Friday, October 26, 2007

More on Feminists and Cheating

Something to know about me: my parents are both psychologists, and my youngest sister is a social worker and marriage and family therapist. I strenuously reject any vocational callings in this area myself, but the tendencies are there.

Most people who divorce because of adultery regret it later. I've seen statistics at least as high as 80% for this, but my search for a definitive source took me to some scary places (You are a sinner if you divorce your abusive husband! If he hits you, it's because you were committing a sin by not obeying him!) so I've decided to abandon my search.

There are serial adulterers. Statistically, they are a minority, and there are lots and lots of people who do it once, in a perfect storm sort of situation (something going on in the marriage relationship that provided space for the affair to happen, plus stuff going on at work, plus personal issues in play, and so forth). That doesn't excuse adultery, but it does mean that there are lots of people - men and women - who might have an affair once and never again. Once they've recognized the patterns, the problems, the issues, they can address them and insure that the same thing doesn't happen again - if committing to a monogamous marriage is what they want.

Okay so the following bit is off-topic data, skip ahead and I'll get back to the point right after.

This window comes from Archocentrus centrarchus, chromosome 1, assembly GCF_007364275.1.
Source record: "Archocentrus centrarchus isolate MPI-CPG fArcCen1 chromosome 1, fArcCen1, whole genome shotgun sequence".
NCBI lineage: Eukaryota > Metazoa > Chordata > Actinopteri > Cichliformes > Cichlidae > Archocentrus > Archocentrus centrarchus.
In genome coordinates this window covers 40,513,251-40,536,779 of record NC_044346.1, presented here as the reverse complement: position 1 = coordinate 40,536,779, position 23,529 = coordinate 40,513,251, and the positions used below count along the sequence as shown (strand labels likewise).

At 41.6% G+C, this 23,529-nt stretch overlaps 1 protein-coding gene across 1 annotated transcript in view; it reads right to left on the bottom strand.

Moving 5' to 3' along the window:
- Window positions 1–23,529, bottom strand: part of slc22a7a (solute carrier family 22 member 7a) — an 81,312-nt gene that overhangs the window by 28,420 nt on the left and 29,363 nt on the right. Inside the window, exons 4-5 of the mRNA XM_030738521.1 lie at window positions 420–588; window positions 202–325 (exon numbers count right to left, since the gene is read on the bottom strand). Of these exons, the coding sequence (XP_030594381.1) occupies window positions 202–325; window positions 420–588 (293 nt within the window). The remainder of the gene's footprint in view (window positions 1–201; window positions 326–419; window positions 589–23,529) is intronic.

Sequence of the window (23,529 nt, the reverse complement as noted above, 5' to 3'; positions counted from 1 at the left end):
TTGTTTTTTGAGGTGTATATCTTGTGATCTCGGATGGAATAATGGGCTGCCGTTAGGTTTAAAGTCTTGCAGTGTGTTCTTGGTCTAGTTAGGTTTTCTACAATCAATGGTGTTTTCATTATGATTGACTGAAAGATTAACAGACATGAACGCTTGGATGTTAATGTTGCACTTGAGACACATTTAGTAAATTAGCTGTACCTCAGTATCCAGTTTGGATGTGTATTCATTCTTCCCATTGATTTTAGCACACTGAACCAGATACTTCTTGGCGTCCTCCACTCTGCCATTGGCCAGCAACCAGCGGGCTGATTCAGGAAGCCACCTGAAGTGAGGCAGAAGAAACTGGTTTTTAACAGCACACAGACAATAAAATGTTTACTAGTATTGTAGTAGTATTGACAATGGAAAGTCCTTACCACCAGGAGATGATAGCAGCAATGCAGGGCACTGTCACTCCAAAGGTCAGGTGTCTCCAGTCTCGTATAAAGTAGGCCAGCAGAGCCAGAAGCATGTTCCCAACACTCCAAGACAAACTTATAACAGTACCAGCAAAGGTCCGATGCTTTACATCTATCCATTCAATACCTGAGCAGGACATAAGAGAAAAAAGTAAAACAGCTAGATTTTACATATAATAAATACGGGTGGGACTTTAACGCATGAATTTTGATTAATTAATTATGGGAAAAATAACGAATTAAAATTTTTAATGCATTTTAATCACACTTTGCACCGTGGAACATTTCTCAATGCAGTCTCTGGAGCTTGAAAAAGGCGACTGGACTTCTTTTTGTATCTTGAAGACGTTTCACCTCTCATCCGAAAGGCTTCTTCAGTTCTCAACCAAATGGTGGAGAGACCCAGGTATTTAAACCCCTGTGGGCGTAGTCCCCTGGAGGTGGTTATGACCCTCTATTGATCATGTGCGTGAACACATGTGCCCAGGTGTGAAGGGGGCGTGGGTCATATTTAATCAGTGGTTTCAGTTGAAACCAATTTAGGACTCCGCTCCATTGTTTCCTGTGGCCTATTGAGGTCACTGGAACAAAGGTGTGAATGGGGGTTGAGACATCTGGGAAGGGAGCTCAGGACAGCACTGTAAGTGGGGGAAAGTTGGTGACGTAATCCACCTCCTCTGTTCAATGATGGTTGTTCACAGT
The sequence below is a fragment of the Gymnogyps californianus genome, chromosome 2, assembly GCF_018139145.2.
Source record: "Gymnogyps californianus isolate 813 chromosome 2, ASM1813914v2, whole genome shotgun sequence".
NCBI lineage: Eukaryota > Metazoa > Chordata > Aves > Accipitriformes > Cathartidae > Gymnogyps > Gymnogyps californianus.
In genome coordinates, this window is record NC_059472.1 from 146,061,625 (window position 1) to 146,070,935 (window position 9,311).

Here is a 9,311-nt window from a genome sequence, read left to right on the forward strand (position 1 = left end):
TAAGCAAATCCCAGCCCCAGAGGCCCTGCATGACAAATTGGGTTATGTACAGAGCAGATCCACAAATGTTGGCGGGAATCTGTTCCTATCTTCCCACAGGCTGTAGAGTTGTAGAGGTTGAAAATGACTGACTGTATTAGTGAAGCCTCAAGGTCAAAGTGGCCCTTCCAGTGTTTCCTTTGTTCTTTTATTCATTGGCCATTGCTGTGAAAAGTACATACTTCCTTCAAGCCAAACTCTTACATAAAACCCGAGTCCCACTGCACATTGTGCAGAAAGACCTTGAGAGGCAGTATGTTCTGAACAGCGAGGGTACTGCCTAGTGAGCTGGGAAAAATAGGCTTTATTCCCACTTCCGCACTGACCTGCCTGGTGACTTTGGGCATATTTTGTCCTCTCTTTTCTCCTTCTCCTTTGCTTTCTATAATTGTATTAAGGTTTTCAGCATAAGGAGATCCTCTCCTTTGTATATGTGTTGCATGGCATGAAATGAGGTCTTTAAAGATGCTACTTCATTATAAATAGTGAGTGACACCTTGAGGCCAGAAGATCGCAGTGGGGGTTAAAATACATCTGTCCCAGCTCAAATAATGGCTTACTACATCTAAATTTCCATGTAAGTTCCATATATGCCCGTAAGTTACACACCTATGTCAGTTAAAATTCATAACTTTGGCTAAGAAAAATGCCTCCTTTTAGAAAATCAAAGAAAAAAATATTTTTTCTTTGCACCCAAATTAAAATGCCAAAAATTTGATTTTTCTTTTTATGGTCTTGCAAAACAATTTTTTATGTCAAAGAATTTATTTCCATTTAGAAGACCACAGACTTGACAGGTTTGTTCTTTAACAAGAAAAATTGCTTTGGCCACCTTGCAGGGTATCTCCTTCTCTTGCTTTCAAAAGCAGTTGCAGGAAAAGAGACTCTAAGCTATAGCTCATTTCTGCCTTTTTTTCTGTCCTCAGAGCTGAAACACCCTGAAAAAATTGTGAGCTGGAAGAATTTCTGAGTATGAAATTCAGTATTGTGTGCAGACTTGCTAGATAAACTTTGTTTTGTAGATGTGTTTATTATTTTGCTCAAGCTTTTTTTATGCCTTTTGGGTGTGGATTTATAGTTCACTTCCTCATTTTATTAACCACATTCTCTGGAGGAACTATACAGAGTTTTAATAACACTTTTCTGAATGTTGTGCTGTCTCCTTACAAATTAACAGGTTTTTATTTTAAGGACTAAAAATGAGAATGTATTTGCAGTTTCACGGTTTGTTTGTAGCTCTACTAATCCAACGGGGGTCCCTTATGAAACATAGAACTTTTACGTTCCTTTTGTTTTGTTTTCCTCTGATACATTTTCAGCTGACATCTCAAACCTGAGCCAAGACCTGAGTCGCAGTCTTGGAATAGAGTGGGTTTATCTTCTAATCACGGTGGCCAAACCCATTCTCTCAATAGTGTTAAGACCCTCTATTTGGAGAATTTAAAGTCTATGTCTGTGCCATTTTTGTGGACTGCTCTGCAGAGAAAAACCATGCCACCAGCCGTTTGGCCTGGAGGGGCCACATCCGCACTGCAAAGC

Some marriages are based in love, some in lust, some in trust, some in friendship, some in companionship, some in shared passions, whatever. A great marriage might include elements of all of those things. But where the emphasis falls at any given time might vary throughout the marriage. And a relationship might have value beyond the obvious.

And what "an affair" means can vary widely from relationship to relationship. I know someone who believes that he has had an affair, though no one else was ever involved. This person placed too much importance on something outside of the marriage, at the expense of the marriage, and called that adultery. In this case, it was money/work. Another couple might not feel the same way about the same situation. And other couples have open relationships, where extra-marital sex is acceptable. Who's to judge, from the outside?

The words, the words, they begin to blur on the screen and I need to sleep. I'll close with two anecdotes. First: while stumbling around online, I found a piece by a psychologist who suggested that Hillary Clinton is conflicted by being such a powerful woman, so she feels that she must act like a doormat at home. How offensive! How reductive! How presumptive!

Second: I once had a friend who seemed to be the boss of her partner in every way. But she confessed to me that this was the comfortable public face of their relationship; things were very different in their private lives.

And I'll let that stand, rather than resorting to the obvious platitudes about judgement.

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